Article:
Australia is very big, and, for just about everyone on Earth, very far away. For someone who grew up in the United Kingdom, a place where you can drive from the top to the bottom in twelve hours, Australia can sometimes seem overwhelming. If you fly from Melbourne to Europe, for the first four hours of the flight you are still in Australia. Leave England and fly four hours east and you’re in Turkey. Australia is also very empty. It has a population of 24 million people. Texas, on the other hand, has a population of 26 million and its landmass could fit inside Australia 11 times. Even more crazily, South Korea has a population of 50 million people and could fit inside Australia 77 times. These three factors, size, distance, and emptiness, play a big part in the way cinema has taught us about Australia, or at least an idea of Australia.
Ask anyone who hasn’t visited the country what they know about it and they’ll usually mention barbeques, beers, and Crocodile Dundee. Ask people in Australia what they think of Crocodile Dundee and they’ll usually shake their head, mutter something under their breath, and change the subject. Crocodile Dundee, the hit movie of 1986, helped a generation of viewers to imagine Australia as this constantly dangerous wilderness full of people who would be wowed and amazed by something as a city full of people. It also painted Aussies out to be uncouth and a little backwards. This depiction of Aussies as being simple folk continues throughout a lot of Aussie cinema. If you boiled Aussie cinema down you would find two genres. The first is the feel-good story about quaint, good-natured people, who are also portrayed as being a little bit stupid, overcoming adversity. Movies like the aforementioned Crocodile Dundee, and it’s two sequels, Muriel’s Wedding, The Mule, The Dish, and The Castle all subscribe to this trend, while painting a picture of rural and urban Australians as not too bright, but solid and honest folk.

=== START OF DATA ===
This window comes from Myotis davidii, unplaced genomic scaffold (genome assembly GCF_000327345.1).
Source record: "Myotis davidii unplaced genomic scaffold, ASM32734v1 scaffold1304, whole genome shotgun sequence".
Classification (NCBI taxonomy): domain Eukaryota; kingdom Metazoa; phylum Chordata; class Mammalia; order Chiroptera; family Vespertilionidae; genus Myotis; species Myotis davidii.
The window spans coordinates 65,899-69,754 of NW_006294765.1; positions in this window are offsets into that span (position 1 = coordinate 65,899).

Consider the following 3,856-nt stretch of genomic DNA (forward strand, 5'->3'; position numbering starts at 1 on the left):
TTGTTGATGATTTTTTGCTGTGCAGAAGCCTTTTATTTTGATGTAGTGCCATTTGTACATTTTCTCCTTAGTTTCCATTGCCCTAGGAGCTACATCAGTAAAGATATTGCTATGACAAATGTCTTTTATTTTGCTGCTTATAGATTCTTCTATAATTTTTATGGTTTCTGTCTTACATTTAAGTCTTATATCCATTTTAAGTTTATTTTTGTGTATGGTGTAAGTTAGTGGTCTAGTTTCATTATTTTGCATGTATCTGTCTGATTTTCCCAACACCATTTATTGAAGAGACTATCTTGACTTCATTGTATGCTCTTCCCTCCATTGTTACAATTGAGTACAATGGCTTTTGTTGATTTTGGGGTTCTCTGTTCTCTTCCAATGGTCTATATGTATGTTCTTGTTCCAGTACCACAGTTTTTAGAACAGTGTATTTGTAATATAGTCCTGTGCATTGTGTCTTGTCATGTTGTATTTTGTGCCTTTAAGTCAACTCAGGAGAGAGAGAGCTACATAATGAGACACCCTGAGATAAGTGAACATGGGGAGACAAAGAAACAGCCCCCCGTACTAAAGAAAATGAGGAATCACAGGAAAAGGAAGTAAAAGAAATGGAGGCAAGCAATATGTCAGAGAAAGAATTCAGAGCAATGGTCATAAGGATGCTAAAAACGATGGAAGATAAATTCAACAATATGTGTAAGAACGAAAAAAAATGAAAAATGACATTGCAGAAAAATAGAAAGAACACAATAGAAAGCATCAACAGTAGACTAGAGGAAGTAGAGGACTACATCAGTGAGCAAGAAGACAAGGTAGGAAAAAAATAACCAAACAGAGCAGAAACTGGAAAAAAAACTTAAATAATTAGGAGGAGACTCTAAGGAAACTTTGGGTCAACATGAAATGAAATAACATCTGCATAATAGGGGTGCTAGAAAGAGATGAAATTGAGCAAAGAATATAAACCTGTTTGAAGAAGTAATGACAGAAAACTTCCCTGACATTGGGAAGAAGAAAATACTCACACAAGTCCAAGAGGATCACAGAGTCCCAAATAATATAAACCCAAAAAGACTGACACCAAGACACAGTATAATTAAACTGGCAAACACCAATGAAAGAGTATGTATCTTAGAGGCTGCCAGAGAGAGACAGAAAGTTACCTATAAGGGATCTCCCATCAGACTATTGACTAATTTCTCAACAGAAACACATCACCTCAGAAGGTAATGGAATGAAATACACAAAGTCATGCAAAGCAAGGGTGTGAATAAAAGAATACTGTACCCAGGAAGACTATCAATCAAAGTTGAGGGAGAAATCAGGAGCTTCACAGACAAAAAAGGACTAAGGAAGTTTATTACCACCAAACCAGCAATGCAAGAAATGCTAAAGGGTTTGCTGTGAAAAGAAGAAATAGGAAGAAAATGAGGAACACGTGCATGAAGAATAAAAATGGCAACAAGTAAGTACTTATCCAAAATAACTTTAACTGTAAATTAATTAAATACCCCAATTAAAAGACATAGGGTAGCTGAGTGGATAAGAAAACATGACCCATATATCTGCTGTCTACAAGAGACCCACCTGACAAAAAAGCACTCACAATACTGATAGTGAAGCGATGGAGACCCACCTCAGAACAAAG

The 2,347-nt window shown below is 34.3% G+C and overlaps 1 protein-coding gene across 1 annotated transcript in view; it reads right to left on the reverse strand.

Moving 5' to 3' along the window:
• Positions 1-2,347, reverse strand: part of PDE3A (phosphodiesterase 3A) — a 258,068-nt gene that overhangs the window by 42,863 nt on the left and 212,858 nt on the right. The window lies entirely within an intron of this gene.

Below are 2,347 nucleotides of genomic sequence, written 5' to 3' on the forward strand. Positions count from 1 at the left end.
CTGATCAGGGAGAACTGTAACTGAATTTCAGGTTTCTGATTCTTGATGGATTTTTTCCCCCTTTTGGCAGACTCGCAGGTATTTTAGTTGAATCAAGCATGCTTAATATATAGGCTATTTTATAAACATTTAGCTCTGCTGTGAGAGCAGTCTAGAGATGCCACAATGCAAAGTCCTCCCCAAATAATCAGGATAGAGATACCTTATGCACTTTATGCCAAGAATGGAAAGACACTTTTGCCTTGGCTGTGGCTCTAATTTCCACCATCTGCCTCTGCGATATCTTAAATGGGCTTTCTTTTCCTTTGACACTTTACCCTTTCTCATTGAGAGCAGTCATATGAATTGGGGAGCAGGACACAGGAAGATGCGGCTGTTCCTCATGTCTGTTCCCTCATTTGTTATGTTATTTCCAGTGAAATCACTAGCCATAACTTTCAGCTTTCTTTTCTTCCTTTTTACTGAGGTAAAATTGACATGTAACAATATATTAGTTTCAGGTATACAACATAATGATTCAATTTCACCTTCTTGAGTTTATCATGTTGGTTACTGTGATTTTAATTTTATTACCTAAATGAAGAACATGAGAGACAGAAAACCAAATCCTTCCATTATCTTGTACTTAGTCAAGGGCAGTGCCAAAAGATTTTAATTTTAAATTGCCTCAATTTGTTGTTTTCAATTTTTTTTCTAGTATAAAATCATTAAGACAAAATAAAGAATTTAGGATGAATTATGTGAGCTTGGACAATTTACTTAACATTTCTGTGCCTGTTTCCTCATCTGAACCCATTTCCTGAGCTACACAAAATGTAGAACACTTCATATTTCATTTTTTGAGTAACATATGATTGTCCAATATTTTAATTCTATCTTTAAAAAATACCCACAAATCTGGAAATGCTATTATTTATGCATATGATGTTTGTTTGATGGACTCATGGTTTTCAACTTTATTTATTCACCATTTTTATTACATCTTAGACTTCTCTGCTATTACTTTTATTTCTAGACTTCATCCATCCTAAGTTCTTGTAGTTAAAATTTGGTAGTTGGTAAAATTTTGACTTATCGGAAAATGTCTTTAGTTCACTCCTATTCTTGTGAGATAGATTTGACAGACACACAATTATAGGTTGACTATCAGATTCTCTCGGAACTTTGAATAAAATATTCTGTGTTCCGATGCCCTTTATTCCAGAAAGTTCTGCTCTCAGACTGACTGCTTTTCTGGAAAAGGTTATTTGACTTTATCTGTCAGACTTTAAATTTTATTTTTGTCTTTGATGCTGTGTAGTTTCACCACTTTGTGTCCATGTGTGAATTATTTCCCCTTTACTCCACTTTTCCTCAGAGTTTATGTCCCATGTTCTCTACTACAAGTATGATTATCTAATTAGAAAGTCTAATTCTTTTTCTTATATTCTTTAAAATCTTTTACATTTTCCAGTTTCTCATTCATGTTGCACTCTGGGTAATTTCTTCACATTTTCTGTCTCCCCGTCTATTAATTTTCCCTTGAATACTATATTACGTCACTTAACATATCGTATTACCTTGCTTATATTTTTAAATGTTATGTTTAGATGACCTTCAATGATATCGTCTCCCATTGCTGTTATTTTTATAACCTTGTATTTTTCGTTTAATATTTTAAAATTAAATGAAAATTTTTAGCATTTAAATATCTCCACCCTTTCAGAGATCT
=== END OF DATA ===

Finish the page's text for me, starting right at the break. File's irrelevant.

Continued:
The other genre is horror. When me and my wife told our friends in England we were moving here the first thing a lot of them said was, “What about Wolf Creek?” Australia’s vast size and emptiness is what makes Wolf Creek as scary as it is. The opening third of the movie is mostly the three main characters driving for ages and ages until they are in the middle of nowhere and therefore as far away from help as possible. To break Aussie horror down it can usually be divided into Outback Horror and Animal Horror. Outback Horror contains movies like Wolf Creek and its sequel, Long Weekend, and 100 Bloody Acres. They are movies that use Australia’s vastness and remoteness as a way to create tension and fear, just by showing the audience that if something happens to you in the outback, there’s no one around to help. Animal Horror are movies about the many wild animals in Australia and how they might kill you. These are movies like Razorback, Bait, Black Sheep, Black Water, Rogue, Dark Age, and The Reef. It is a constant perception of Australia that every thing can and wants to kill you. This idea is partially because of how many deadly spiders I find in my kitchen but mostly because of movies like the above.
So what did cinema teach us about Australia? It taught us that the people are simple and good-natured and that the country wants to kill us all, whether its by deranged loners out in the vast nothing of the Outback or literally any animal you encounter. And it is a shame that this is the perception that cinema has created as Australia has a rich vein of fantastic movies that don’t fall into the above genres but are movies that haven’t received much overseas acclaim. Of course, I could be completely wrong about the above and all of our perceptions of Australia and Australians are just based on that one Simpsons episode. You know the one I mean.